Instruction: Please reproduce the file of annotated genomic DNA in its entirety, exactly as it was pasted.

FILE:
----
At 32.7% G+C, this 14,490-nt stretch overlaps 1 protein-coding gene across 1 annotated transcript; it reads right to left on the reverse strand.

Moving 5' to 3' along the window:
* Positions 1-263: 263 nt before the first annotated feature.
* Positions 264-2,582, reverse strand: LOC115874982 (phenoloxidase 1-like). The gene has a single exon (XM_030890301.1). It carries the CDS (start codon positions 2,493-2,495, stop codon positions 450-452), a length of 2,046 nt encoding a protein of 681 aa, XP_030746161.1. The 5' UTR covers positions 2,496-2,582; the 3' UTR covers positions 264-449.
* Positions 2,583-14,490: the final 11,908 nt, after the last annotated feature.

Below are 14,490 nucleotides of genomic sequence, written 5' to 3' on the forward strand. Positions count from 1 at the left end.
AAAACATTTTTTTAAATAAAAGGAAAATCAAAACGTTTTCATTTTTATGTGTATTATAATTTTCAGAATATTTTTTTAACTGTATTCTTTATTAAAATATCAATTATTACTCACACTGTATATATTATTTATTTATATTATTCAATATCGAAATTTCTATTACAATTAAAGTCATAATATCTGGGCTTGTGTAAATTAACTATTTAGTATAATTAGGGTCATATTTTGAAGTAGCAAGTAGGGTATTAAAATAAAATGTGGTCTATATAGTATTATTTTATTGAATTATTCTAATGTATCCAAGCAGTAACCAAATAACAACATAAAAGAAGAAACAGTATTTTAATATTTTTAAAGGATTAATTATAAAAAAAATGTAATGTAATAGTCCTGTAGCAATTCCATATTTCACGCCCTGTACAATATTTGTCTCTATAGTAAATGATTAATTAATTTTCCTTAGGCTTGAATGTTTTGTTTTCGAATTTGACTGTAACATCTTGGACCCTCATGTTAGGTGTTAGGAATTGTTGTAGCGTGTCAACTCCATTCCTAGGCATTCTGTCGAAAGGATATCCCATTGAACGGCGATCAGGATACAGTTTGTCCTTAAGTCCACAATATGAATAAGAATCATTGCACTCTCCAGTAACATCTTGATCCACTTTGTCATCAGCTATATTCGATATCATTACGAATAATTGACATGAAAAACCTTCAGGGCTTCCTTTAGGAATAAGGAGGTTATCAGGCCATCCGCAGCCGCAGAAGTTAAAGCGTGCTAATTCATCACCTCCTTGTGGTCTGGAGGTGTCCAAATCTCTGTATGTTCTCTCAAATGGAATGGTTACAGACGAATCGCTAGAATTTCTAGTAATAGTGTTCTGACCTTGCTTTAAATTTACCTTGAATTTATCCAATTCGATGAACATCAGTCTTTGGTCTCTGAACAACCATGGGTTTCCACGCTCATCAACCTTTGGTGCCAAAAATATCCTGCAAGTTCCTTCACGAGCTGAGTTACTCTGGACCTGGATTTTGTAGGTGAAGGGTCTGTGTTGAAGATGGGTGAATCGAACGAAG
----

At 32.7% G+C, this 14,490-nt stretch overlaps 1 protein-coding gene across 1 annotated transcript; it reads right to left on the reverse strand.

Moving 5' to 3' along the window:
* Positions 1-263: 263 nt before the first annotated feature.
* Positions 264-2,582, reverse strand: LOC115874982 (phenoloxidase 1-like). The gene has a single exon (XM_030890301.1). It carries the CDS (start codon positions 2,493-2,495, stop codon positions 450-452), a length of 2,046 nt encoding a protein of 681 aa, XP_030746161.1. The 5' UTR covers positions 2,496-2,582; the 3' UTR covers positions 264-449.
* Positions 2,583-14,490: the final 11,908 nt, after the last annotated feature.

Below are 14,490 nucleotides of genomic sequence, written 5' to 3' on the forward strand. Positions count from 1 at the left end.
AAAACATTTTTTTAAATAAAAGGAAAATCAAAACGTTTTCATTTTTATGTGTATTATAATTTTCAGAATATTTTTTTAACTGTATTCTTTATTAAAATATCAATTATTACTCACACTGTATATATTATTTATTTATATTATTCAATATCGAAATTTCTATTACAATTAAAGTCATAATATCTGGGCTTGTGTAAATTAACTATTTAGTATAATTAGGGTCATATTTTGAAGTAGCAAGTAGGGTATTAAAATAAAATGTGGTCTATATAGTATTATTTTATTGAATTATTCTAATGTATCCAAGCAGTAACCAAATAACAACATAAAAGAAGAAACAGTATTTTAATATTTTTAAAGGATTAATTATAAAAAAAATGTAATGTAATAGTCCTGTAGCAATTCCATATTTCACGCCCTGTACAATATTTGTCTCTATAGTAAATGATTAATTAATTTTCCTTAGGCTTGAATGTTTTGTTTTCGAATTTGACTGTAACATCTTGGACCCTCATGTTAGGTGTTAGGAATTGTTGTAGCGTGTCAACTCCATTCCTAGGCATTCTGTCGAAAGGATATCCCATTGAACGGCGATCAGGATACAGTTTGTCCTTAAGTCCACAATATGAATAAGAATCATTGCACTCTCCAGTAACATCTTGATCCACTTTGTCATCAGCTATATTCGATATCATTACGAATAATTGACATGAAAAACCTTCAGGGCTTCCTTTAGGAATAAGGAGGTTATCAGGCCATCCGCAGCCGCAGAAGTTAAAGCGTGCTAATTCATCACCTCCTTGTGGTCTGGAGGTGTCCAAATCTCTGTATGTTCTCTCAAATGGAATGGTTACAGACGAATCGCTAGAATTTCTAGTAATAGTGTTCTGACCTTGCTTTAAATTTACCTTGAATTTATCCAATTCGATGAACATCAGTCTTTGGTCTCTGAACAACCATGGGTTTCCACGCTCATCAACCTTTGGTGCCAAAAATATCCTGCAAGTTCCTTCACGAGCTGAGTTACTCTGGACCTGGATTTTGTAGGTGAAGGGTCTGTGTTGAAGATGGGTGAATCGAACGAAG